Bearing no physical and little vocal resemblance to Holiday, Ross somehow gets under her true-life character's skin much like Joaquin Phoenix does in "Walk the Line" or Jamie Foxx in "Ray". Thirty-three years have elapsed since I first saw this movie, and it is with a certain amount of regret that I report that Ross as an actress has not been anywhere near this good since then. Granted she only has three features under her belt, 1975's "Mahogany" reflected an ego run amok, and she was disturbingly miscast in 1978's "The Wiz". From the opening scene where she is suffering through heroin withdrawal in raw, harrowing detail to her sultrier nightclub performances, she manages to be incendiary by her sheer will. She is even convincing in the early scenes where she is barely a teenager. Her vocal performances really don't evoke Holiday's earthier style, though to Ross's credit, her vivid renditions of standards such as "Mean to Me", "Fine and Mellow" and "Gimme a Pigfoot (and a Bottle of Beer)" don't sound like Supremes redux either.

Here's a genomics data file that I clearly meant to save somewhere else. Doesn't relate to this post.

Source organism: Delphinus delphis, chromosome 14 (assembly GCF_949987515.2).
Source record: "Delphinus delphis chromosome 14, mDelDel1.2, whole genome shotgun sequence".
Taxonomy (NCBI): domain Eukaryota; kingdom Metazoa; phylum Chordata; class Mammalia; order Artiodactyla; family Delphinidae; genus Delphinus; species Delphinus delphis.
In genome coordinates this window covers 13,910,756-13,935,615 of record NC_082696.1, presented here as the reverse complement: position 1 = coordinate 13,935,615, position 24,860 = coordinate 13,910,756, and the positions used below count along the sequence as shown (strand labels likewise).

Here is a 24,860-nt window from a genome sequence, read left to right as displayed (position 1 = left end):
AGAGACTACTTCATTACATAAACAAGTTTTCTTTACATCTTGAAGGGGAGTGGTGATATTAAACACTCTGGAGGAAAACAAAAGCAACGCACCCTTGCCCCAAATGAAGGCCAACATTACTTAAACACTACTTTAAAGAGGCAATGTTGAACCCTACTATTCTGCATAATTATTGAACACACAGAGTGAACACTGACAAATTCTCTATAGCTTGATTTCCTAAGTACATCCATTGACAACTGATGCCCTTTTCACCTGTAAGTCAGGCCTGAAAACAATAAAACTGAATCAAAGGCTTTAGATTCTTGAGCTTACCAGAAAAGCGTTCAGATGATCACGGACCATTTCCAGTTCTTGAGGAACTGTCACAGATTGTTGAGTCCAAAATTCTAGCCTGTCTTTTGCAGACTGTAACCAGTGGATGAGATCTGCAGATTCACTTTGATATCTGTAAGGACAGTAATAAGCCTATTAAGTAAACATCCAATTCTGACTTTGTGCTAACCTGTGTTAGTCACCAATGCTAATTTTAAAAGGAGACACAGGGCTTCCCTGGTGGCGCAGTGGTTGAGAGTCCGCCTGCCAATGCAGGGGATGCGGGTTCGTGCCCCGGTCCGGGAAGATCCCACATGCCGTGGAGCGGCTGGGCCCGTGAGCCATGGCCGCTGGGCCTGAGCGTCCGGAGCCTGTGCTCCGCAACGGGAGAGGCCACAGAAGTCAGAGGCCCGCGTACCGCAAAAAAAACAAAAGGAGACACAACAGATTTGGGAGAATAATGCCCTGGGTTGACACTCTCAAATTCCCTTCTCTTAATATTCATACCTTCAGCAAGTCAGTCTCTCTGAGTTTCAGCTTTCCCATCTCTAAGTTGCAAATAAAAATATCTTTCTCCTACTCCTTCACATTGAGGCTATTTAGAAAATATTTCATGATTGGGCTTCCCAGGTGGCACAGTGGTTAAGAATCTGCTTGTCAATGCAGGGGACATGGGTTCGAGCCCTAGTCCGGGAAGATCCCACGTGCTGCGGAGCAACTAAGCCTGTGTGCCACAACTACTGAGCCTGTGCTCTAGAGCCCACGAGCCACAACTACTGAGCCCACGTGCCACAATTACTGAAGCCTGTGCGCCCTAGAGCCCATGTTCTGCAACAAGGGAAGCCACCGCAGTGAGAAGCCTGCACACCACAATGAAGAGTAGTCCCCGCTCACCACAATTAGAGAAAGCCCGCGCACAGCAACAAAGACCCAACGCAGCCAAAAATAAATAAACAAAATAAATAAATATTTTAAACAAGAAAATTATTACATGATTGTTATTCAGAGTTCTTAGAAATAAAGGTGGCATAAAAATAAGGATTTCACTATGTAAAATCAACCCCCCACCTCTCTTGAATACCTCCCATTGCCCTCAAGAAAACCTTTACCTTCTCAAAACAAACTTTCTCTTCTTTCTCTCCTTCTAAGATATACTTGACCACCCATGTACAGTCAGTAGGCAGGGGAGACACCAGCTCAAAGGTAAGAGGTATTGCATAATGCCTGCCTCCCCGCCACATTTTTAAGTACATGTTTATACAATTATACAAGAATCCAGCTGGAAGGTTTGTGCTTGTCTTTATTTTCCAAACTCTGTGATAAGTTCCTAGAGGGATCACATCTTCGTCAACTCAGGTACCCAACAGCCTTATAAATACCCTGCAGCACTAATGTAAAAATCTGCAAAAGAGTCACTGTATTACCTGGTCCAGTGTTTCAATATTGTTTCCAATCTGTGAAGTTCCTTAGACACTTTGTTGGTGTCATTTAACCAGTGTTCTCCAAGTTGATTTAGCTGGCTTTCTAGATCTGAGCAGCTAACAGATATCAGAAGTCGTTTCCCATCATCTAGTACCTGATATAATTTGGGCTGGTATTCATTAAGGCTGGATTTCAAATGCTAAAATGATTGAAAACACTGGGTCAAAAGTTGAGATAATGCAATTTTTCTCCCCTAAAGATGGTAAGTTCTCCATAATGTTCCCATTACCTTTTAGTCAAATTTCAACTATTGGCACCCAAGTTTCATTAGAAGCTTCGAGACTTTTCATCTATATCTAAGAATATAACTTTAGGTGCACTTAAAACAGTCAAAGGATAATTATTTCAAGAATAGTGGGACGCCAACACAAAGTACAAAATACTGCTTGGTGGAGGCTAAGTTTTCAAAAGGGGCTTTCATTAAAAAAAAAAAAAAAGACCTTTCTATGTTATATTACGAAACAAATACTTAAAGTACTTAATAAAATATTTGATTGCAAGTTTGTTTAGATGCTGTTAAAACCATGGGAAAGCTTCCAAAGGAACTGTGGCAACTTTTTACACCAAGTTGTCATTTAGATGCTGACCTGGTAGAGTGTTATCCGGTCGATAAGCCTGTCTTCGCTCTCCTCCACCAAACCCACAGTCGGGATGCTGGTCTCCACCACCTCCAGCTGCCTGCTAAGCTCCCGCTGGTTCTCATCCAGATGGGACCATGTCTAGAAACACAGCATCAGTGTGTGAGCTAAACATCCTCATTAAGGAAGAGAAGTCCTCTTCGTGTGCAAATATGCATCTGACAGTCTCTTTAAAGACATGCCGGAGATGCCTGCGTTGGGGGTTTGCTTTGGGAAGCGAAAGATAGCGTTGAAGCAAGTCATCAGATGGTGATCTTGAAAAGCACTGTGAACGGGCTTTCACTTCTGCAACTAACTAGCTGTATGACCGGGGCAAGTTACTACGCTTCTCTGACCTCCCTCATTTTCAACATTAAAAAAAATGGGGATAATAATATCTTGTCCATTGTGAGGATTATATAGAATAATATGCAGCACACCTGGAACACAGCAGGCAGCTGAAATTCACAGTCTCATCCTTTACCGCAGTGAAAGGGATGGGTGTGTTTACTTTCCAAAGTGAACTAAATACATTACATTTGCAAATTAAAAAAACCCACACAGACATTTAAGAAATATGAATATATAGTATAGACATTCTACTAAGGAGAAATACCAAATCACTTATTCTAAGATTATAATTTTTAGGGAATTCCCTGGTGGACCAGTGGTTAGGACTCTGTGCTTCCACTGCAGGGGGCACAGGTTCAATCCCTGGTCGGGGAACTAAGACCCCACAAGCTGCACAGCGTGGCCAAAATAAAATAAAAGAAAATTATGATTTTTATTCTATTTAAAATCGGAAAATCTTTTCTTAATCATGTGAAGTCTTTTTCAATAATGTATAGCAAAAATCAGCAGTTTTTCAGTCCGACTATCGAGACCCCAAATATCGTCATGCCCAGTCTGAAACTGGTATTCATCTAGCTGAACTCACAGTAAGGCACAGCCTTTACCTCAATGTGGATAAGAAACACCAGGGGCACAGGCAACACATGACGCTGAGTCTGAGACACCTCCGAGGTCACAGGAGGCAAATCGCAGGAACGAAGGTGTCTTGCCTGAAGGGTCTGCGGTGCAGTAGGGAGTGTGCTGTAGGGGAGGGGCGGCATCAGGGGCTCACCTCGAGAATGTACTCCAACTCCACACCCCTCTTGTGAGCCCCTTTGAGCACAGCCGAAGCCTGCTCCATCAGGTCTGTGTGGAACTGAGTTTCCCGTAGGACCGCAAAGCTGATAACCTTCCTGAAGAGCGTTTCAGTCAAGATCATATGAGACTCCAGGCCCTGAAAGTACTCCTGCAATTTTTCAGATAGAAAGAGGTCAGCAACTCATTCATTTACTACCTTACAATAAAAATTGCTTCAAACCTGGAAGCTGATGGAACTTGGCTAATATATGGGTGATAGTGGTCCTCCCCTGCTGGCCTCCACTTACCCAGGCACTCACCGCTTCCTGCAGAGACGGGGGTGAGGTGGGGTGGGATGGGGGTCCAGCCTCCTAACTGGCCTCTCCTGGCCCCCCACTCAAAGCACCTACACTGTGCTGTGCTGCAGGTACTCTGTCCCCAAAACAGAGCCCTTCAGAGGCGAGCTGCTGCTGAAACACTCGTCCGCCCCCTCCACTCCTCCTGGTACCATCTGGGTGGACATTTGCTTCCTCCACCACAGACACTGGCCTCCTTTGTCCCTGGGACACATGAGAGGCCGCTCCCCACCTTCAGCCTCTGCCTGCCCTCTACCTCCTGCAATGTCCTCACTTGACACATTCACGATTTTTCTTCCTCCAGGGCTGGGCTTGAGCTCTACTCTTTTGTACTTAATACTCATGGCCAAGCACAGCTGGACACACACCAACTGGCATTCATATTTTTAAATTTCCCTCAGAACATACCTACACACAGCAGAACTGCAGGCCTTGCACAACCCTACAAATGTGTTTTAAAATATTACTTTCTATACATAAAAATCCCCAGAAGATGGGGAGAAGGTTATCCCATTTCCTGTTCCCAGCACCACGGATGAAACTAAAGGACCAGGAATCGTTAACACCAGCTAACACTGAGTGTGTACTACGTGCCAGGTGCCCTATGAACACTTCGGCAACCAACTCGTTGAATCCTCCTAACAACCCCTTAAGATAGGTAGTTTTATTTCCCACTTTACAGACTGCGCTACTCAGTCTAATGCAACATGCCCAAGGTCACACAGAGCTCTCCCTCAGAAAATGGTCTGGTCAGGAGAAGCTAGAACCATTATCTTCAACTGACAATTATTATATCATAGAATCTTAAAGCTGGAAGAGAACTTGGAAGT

This achievement is all the more impressive since director Sidney J. Furie, a journeyman filmmaker at best, has surrounded Ross with an unwieldy rags-to-riches biopic that should have been edited down from its 144-minute running time. The screenplay - credited to Chris Clark, Suzanne De Passe and Terence McCloy (none of whom wrote a movie script before or since) based in part on Holiday's autobiography - plays fast and loose with the facts and piles on the clichés in true Oscar-baiting fashion. The drug-related scenes are powerful, though they eventually start to feel like condescending plot devices to make the viewer sympathize with Holiday for the persecution she experienced at the hands of abusive men and a bigoted society. Moreover, as Furie discloses on the accompanying audio commentary, the dialogue for several scenes is improvised by the actors, for example, the unnecessarily lengthy Club Manhattan sequence, where the lack of discipline becomes wearing.